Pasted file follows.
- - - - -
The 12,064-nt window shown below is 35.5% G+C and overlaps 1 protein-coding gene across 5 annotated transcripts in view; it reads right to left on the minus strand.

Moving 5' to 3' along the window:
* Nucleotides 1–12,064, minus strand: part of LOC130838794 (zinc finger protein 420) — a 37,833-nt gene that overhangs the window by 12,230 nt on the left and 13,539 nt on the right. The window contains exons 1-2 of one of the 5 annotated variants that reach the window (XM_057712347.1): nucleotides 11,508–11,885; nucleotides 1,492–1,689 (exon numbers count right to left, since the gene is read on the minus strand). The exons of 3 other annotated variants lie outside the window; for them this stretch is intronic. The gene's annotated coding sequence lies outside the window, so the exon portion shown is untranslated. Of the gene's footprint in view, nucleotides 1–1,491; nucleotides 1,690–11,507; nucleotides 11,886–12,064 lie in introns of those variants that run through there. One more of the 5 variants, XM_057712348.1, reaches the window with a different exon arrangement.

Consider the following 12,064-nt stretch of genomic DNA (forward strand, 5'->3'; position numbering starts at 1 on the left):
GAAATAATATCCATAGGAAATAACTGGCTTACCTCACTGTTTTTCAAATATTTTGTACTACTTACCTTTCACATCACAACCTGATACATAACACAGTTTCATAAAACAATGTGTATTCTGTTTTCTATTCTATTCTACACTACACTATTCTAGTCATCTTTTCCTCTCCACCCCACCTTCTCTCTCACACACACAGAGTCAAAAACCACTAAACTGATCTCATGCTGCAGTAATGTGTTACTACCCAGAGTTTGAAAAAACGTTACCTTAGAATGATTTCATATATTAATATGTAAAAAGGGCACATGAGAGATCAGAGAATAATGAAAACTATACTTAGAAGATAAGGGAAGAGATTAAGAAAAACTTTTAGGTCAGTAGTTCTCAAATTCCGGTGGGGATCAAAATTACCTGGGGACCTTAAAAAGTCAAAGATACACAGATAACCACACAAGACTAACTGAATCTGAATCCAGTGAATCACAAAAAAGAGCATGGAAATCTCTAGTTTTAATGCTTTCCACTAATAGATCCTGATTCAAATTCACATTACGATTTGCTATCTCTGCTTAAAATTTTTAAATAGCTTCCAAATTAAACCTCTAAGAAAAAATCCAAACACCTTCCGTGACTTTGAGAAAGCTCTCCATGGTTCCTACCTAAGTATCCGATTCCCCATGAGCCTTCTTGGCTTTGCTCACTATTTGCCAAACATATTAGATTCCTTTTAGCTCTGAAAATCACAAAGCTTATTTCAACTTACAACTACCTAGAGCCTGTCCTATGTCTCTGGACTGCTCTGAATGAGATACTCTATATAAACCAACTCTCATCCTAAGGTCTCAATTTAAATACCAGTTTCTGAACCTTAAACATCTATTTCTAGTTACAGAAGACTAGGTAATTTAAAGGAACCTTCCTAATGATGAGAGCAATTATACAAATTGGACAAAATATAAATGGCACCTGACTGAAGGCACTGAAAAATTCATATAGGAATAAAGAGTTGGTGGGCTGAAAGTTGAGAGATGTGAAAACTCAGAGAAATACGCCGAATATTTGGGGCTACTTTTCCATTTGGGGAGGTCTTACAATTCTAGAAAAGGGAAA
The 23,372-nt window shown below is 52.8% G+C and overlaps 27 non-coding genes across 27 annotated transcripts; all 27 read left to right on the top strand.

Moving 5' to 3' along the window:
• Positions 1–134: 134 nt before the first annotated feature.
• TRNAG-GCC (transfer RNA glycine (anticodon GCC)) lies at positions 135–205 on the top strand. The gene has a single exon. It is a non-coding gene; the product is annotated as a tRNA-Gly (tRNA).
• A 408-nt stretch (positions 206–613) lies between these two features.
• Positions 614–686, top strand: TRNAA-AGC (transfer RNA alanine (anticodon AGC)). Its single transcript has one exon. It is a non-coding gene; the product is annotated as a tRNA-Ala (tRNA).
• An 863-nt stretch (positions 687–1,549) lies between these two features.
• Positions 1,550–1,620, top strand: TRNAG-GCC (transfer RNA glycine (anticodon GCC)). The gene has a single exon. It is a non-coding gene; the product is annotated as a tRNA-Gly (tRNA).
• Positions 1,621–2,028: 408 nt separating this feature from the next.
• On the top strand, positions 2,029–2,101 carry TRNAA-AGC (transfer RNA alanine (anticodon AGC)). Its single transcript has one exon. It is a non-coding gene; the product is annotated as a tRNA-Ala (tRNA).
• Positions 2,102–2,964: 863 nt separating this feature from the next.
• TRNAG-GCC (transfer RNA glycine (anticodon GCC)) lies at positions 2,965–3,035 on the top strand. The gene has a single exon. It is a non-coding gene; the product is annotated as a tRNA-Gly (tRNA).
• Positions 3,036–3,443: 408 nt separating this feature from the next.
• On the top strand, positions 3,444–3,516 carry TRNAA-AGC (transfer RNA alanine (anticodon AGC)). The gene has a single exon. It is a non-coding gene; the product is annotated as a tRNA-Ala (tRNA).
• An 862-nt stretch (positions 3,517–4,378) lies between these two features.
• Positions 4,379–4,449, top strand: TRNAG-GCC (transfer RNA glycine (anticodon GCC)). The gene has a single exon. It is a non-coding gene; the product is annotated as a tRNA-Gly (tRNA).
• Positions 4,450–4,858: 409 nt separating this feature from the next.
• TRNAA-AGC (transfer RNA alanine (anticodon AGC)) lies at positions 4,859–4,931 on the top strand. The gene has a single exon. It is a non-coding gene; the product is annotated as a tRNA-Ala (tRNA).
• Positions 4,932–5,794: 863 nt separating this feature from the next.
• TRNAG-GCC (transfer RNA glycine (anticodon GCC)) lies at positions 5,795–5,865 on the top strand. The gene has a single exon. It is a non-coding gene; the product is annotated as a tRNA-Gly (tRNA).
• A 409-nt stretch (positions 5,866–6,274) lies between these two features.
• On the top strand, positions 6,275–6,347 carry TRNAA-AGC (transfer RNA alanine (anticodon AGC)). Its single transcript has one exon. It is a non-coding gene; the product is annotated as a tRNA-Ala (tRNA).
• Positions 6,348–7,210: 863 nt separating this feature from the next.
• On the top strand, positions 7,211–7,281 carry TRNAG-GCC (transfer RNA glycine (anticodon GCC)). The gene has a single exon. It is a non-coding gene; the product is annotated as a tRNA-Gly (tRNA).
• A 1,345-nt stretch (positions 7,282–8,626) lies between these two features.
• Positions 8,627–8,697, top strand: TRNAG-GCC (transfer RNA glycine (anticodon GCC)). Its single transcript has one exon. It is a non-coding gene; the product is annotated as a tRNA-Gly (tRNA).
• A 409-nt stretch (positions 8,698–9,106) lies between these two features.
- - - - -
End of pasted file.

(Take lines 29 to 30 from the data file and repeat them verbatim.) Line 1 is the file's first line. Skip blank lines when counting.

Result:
• On the top strand, positions 7,211–7,281 carry TRNAG-GCC (transfer RNA glycine (anticodon GCC)). The gene has a single exon. It is a non-coding gene; the product is annotated as a tRNA-Gly (tRNA).
• A 1,345-nt stretch (positions 7,282–8,626) lies between these two features.